U.S. Rep. Blake Farenthold has backed off his pledge to pay back a taxpayer-funded sexual harassment settlement.
The embattled congressman used $84,000 of taxpayer money to settle a sexual harassment complaint from a former spokesperson. His former communications director, Lauren Grene, sued him in Dec. 2014 over sexual harassment, gender discrimination, and creating a hostile work environment.
Farenthold apparently used money from the U.S. Congressional Office of Compliance to pay the settlement, prompting calls for his resignation and reimbursement of the settlement, which is currently at the hands of taxpayers.
A member of his communications staff says, on the advice of counsel, Farenthold is “waiting to see what changes the House makes to the Congressional Accountability Act before repaying the funds.” We contacted the Congressional Office of Compliance to confirm the status of the payment but we have not received a response as of this publication.
Farenthold, R-Corpus Christi, said in a TV interview on Dec. 4 that he would repay the settlement that week.
“Even though I was completely exonerated by [the Office of Congressional Ethics], and the settlement agreement has been paid, I’m doing my best and am going to hand a check over this week to probably Speaker Ryan or somebody and say ‘look, here’s the amount of my settlement, give it back to the taxpayers,’” he told KRIS-TV.
“I want to be clear that I didn’t do anything wrong, but I also don’t want the taxpayers to be on the hook for this, and I want to be able to talk about it and fix the system without people saying Blake, you benefited from the system, you don’t have a right to talk about it or fix it,” he said that day.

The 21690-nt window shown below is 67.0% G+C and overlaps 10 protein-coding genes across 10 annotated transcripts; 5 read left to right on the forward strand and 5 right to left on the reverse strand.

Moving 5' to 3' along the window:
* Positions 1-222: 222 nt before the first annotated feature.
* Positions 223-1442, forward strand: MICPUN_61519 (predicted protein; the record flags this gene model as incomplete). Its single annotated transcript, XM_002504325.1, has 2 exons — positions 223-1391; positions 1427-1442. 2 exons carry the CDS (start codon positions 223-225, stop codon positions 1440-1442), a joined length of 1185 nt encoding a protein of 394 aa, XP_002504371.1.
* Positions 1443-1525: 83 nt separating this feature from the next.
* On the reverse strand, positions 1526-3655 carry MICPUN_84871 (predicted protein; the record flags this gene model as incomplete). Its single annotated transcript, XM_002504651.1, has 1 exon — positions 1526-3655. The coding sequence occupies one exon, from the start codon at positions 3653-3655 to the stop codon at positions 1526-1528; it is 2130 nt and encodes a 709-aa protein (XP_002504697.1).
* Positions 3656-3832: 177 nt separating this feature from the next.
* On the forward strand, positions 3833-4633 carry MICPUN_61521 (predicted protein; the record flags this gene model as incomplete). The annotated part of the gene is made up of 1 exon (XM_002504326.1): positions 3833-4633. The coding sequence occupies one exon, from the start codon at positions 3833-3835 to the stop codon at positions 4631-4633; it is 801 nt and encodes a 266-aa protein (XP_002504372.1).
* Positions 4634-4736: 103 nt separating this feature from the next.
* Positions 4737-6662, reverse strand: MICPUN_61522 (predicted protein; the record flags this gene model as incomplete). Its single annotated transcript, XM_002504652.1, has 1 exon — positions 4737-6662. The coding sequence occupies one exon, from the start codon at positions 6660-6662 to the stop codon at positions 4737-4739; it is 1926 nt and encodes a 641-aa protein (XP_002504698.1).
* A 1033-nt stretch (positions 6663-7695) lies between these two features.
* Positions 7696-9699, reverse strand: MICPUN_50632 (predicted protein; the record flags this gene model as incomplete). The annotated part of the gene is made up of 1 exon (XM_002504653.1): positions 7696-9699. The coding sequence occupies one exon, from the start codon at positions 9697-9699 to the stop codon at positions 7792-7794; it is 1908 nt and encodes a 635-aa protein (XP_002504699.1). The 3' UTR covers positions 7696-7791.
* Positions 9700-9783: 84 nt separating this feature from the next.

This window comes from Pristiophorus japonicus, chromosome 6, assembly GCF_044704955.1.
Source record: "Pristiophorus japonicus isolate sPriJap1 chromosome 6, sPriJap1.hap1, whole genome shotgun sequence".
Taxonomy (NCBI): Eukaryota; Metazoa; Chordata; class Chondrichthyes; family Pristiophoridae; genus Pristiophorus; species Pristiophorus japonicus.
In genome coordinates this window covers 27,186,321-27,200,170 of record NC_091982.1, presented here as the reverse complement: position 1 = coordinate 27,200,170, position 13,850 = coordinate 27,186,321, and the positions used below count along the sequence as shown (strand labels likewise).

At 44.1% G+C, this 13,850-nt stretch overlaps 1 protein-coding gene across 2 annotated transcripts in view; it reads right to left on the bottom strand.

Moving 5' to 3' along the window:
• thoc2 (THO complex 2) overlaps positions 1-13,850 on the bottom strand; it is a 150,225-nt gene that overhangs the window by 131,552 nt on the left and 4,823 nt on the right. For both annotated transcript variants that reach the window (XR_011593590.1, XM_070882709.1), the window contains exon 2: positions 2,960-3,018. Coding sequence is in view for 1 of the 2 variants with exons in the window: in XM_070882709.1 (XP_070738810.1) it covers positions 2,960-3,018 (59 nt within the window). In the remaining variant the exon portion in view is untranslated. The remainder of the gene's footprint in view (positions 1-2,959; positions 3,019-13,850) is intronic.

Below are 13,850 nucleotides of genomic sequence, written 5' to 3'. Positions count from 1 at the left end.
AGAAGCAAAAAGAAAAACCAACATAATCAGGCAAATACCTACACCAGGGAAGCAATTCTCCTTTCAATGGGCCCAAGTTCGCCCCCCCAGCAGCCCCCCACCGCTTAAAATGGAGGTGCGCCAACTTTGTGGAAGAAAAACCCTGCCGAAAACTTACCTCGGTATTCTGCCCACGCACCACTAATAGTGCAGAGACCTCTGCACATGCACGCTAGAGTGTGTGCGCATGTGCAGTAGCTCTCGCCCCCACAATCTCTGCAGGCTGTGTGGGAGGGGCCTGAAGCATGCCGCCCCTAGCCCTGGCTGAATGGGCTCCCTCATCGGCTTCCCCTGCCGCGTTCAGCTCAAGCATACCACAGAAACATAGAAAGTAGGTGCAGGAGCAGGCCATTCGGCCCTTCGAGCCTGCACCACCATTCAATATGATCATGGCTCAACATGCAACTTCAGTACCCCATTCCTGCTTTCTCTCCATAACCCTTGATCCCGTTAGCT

- MORE: A closer look at the allegations against Farenthold, the Congressional Office of Compliance, and the Congressional Accountability Act
Days after filing for re-election, Farenthold announced he would not run for his seat on Dec. 14, after new revelations came out of inappropriate behavior in his office.
“I allowed a workplace culture to take root in my office that was too permissive and decidedly unprofessional,” he said in a video posted to his campaign Facebook page. “It accommodated destructive gossip, off-hand comments, off-color jokes and behavior that in general was less than professional.”
“I allowed the personal stress of the job to manifest itself in angry outbursts and too often a failure to treat people with the respect that they deserved,” the Corpus Christi republican continued. “That was wrong. Clearly, it’s not how I was raised, it’s not who I am and for that situation, I am profoundly sorry.”
Farenthold is one of a handful of lawmakers who faced calls for resignation after accusations of inappropriate sexual behavior. Michigan Democratic Senator John Conyers announced he would step down near the end of last year, and Minnesota Democrat Al Franken resigned on Jan. 2.